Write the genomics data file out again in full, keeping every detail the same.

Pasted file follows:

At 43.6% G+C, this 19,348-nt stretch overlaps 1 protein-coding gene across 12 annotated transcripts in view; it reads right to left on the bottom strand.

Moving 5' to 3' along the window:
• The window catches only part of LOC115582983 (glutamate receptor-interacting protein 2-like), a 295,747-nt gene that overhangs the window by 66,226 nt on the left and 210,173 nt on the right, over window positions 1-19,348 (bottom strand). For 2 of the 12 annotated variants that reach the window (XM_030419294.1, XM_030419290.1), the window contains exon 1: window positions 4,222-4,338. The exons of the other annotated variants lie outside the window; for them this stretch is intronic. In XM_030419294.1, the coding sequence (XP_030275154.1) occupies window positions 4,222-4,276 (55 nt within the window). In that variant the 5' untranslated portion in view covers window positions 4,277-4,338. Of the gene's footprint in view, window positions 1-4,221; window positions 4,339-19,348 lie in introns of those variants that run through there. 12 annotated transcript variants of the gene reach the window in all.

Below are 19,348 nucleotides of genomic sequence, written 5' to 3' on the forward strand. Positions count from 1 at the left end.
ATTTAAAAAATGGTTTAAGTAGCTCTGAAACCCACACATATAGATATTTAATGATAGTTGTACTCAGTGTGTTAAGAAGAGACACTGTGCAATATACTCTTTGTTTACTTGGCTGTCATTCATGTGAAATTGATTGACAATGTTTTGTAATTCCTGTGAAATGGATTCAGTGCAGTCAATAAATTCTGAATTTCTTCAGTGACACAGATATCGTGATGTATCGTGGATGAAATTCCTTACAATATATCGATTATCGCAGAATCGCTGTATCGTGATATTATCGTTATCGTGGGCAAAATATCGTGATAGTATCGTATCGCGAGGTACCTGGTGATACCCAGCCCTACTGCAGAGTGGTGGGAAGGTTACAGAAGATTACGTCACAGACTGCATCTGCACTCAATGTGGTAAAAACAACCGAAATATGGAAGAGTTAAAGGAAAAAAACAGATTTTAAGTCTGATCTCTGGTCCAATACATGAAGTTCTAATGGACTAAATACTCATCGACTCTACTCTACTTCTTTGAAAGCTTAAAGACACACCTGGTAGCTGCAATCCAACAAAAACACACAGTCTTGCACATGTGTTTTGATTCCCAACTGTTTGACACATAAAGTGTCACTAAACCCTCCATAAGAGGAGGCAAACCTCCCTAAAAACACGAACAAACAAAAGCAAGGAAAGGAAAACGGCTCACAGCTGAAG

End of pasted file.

At 43.6% G+C, this 19,348-nt stretch overlaps 1 protein-coding gene across 12 annotated transcripts in view; it reads right to left on the bottom strand.

Moving 5' to 3' along the window:
• The window catches only part of LOC115582983 (glutamate receptor-interacting protein 2-like), a 295,747-nt gene that overhangs the window by 66,226 nt on the left and 210,173 nt on the right, over window positions 1-19,348 (bottom strand). For 2 of the 12 annotated variants that reach the window (XM_030419294.1, XM_030419290.1), the window contains exon 1: window positions 4,222-4,338. The exons of the other annotated variants lie outside the window; for them this stretch is intronic. In XM_030419294.1, the coding sequence (XP_030275154.1) occupies window positions 4,222-4,276 (55 nt within the window). In that variant the 5' untranslated portion in view covers window positions 4,277-4,338. Of the gene's footprint in view, window positions 1-4,221; window positions 4,339-19,348 lie in introns of those variants that run through there. 12 annotated transcript variants of the gene reach the window in all.

Below are 19,348 nucleotides of genomic sequence, written 5' to 3' on the forward strand. Positions count from 1 at the left end.
ATTTAAAAAATGGTTTAAGTAGCTCTGAAACCCACACATATAGATATTTAATGATAGTTGTACTCAGTGTGTTAAGAAGAGACACTGTGCAATATACTCTTTGTTTACTTGGCTGTCATTCATGTGAAATTGATTGACAATGTTTTGTAATTCCTGTGAAATGGATTCAGTGCAGTCAATAAATTCTGAATTTCTTCAGTGACACAGATATCGTGATGTATCGTGGATGAAATTCCTTACAATATATCGATTATCGCAGAATCGCTGTATCGTGATATTATCGTTATCGTGGGCAAAATATCGTGATAGTATCGTATCGCGAGGTACCTGGTGATACCCAGCCCTACTGCAGAGTGGTGGGAAGGTTACAGAAGATTACGTCACAGACTGCATCTGCACTCAATGTGGTAAAAACAACCGAAATATGGAAGAGTTAAAGGAAAAAAACAGATTTTAAGTCTGATCTCTGGTCCAATACATGAAGTTCTAATGGACTAAATACTCATCGACTCTACTCTACTTCTTTGAAAGCTTAAAGACACACCTGGTAGCTGCAATCCAACAAAAACACACAGTCTTGCACATGTGTTTTGATTCCCAACTGTTTGACACATAAAGTGTCACTAAACCCTCCATAAGAGGAGGCAAACCTCCCTAAAAACACGAACAAACAAAAGCAAGGAAAGGAAAACGGCTCACAGCTGAAG